Thermal ecology of the Glanville Fritillary butterfly (Melitaea cinxia)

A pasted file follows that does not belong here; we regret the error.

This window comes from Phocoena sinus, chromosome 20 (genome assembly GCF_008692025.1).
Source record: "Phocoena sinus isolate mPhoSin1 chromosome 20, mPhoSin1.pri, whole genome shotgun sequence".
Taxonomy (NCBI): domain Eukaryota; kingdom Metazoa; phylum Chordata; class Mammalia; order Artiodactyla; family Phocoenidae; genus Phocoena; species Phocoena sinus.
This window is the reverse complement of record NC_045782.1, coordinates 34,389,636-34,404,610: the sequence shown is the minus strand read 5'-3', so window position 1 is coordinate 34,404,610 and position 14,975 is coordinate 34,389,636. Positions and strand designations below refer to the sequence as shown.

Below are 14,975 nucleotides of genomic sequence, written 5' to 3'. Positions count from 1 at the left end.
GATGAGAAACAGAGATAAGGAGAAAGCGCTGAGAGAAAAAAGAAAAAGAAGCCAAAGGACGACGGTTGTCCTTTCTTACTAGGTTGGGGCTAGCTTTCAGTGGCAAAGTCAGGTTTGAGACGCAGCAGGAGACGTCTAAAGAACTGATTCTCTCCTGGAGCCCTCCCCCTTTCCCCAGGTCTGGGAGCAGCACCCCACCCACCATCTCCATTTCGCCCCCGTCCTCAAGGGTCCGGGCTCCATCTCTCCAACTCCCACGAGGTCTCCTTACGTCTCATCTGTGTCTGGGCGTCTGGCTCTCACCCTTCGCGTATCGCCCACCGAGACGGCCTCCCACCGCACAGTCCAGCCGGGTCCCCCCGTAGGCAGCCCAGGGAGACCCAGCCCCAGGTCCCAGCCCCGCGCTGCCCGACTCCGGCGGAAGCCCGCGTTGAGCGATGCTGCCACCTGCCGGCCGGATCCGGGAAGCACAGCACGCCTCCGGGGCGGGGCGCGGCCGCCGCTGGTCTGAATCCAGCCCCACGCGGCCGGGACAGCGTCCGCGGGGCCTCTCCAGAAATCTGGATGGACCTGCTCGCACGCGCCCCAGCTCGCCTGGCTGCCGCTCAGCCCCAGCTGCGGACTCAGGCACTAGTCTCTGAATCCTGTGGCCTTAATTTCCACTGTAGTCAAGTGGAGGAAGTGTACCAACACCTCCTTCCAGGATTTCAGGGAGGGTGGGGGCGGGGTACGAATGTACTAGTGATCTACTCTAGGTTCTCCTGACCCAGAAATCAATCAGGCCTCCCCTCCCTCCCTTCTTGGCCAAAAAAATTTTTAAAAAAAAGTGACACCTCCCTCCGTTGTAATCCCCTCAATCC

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Anthropogenic climate warming is predicted to accelerate over the next century, with potentially dramatic consequences for wildlife. It is important to understand as well as possible how different organisms will respond to this stress. This project seeks to gain a better mechanistic understanding of the thermal biology of the Glanville Fritillary butterfly (Melitaea cinxia) at the latitudinal and elevational extremes of its range. Investigation of the temperatures at which adult butterflies took spontaneous flight revealed a significant difference between populations from the elevational extremes, with insects from high elevation taking flight at lower thoracic temperatures than those from low elevation. Contrary to expectation, there was no systematic effect of latitude on takeoff temperature. If these measures represent adaptation to climate, then these effects are not simple and the influences of elevation and latitude are not the same. Investigation of thermal tolerance across all life cycle stages found no difference in larval performance between the populations tested. There was however an effect of treatment. This suggests that in M. cinxia, even populations from different extremes of the range may not differ in their thermal tolerance. The effect of treatment suggests that there is temperature-induced plasticity. The adaptive significance of this has been explored to some extent. Investigation of heat shock protein expression between the latitudinal extremes finds no difference in Hsp21.4 expression when exposed to heat stress, however both Hsp20.4 and Hsp90 were upregulated in response to heat stress. For Hsp20.4, there were significant differences in expression between the populations. Finally, a species distribution model using maximum entropy techniques was conducted for M. cinxia, predicting both the current and future (2100) distributions of the species. The model closely matches the known current distribution, and predicts a clear northward range shift in response to climate change.